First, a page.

Faith leaders call for protecting asylum seekers, urge withdrawing rule that requires asylum seekers to try elsewhere first

SILVER SPRING, Maryland — More than 250 faith leaders and organizations urged the federal government to withdraw “a backdoor asylum ban” in the form of a requirement that asylum seekers be turned away from the United States if they don’t first seek protection in countries along their way to U.S. borders.

In a public comment submitted to the Executive Office for Immigration Review, the faith leaders and organizations said the Asylum Eligibility and Procedural Modifications rule “puts people fleeing for their lives at risk of further harm, is inconsistent with our nation’s historic and moral commitment to human rights and violates existing asylum law.”

The interim final rule was announced July 15 and took effect the following day. Two lawsuits were filed and a preliminary injunction quickly blocked it. The faith leaders objected to the rule on the grounds that it puts the majority of asylum seekers at the U.S.-Mexico border at risk of further harm, and violates asylum law and the due process rights of asylum seekers.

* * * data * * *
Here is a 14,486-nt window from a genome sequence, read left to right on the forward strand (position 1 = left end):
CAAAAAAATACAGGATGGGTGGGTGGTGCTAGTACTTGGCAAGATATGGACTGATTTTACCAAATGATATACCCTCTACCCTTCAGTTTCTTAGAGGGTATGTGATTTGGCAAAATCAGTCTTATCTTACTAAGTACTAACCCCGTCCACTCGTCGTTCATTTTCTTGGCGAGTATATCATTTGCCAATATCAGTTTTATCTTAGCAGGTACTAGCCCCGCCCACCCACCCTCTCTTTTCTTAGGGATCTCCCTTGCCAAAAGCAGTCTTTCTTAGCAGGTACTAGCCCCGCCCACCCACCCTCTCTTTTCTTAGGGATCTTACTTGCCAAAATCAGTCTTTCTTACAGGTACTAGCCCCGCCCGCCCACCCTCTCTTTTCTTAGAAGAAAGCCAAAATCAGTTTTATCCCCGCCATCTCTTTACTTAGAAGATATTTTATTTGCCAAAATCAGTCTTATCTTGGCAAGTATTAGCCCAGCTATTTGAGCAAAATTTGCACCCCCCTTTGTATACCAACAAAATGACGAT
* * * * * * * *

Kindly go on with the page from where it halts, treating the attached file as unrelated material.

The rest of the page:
The letter cited the teachings of the Torah, the Old Testament and the Quran, all of which call for their followers to care for and protect those from other lands.

“The rule fails to understand or acknowledge the realities of asylum seekers’ journeys and the lack of options they have been left with,” the letter said. “No one flees their home or country by choice.”

“For those passing through Northern Triangle countries and Mexico, applying for asylum and waiting for a decision from a country that has little or no ability to process such claims may put the asylum seeker at further risk of harm,” it continued.

The comment was filed Aug. 15.